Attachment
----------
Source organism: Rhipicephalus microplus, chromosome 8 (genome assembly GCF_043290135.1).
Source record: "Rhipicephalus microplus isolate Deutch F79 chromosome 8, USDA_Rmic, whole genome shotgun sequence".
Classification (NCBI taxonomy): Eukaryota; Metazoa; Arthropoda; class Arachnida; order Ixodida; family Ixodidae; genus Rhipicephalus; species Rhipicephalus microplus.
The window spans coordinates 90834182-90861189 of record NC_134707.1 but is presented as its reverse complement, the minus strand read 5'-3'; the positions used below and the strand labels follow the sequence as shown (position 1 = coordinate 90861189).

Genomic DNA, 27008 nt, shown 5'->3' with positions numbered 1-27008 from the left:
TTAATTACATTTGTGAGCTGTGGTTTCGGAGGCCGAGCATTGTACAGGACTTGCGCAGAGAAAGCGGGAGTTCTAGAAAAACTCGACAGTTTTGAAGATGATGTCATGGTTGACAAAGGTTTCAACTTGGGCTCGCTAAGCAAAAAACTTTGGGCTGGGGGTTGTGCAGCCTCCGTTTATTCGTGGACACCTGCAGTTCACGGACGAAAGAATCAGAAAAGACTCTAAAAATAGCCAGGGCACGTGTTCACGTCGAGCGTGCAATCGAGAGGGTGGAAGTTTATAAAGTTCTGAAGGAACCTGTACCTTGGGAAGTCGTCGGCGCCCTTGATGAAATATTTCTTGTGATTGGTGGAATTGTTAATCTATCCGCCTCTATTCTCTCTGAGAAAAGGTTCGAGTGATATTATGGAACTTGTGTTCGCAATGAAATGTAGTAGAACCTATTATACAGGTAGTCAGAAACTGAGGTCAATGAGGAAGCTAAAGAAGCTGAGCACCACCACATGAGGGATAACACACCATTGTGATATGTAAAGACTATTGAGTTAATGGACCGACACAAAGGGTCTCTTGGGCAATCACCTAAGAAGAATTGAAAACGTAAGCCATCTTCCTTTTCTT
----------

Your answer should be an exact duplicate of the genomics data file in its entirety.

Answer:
Source organism: Rhipicephalus microplus, chromosome 8 (genome assembly GCF_043290135.1).
Source record: "Rhipicephalus microplus isolate Deutch F79 chromosome 8, USDA_Rmic, whole genome shotgun sequence".
Classification (NCBI taxonomy): Eukaryota; Metazoa; Arthropoda; class Arachnida; order Ixodida; family Ixodidae; genus Rhipicephalus; species Rhipicephalus microplus.
The window spans coordinates 90834182-90861189 of record NC_134707.1 but is presented as its reverse complement, the minus strand read 5'-3'; the positions used below and the strand labels follow the sequence as shown (position 1 = coordinate 90861189).

Genomic DNA, 27008 nt, shown 5'->3' with positions numbered 1-27008 from the left:
TTAATTACATTTGTGAGCTGTGGTTTCGGAGGCCGAGCATTGTACAGGACTTGCGCAGAGAAAGCGGGAGTTCTAGAAAAACTCGACAGTTTTGAAGATGATGTCATGGTTGACAAAGGTTTCAACTTGGGCTCGCTAAGCAAAAAACTTTGGGCTGGGGGTTGTGCAGCCTCCGTTTATTCGTGGACACCTGCAGTTCACGGACGAAAGAATCAGAAAAGACTCTAAAAATAGCCAGGGCACGTGTTCACGTCGAGCGTGCAATCGAGAGGGTGGAAGTTTATAAAGTTCTGAAGGAACCTGTACCTTGGGAAGTCGTCGGCGCCCTTGATGAAATATTTCTTGTGATTGGTGGAATTGTTAATCTATCCGCCTCTATTCTCTCTGAGAAAAGGTTCGAGTGATATTATGGAACTTGTGTTCGCAATGAAATGTAGTAGAACCTATTATACAGGTAGTCAGAAACTGAGGTCAATGAGGAAGCTAAAGAAGCTGAGCACCACCACATGAGGGATAACACACCATTGTGATATGTAAAGACTATTGAGTTAATGGACCGACACAAAGGGTCTCTTGGGCAATCACCTAAGAAGAATTGAAAACGTAAGCCATCTTCCTTTTCTT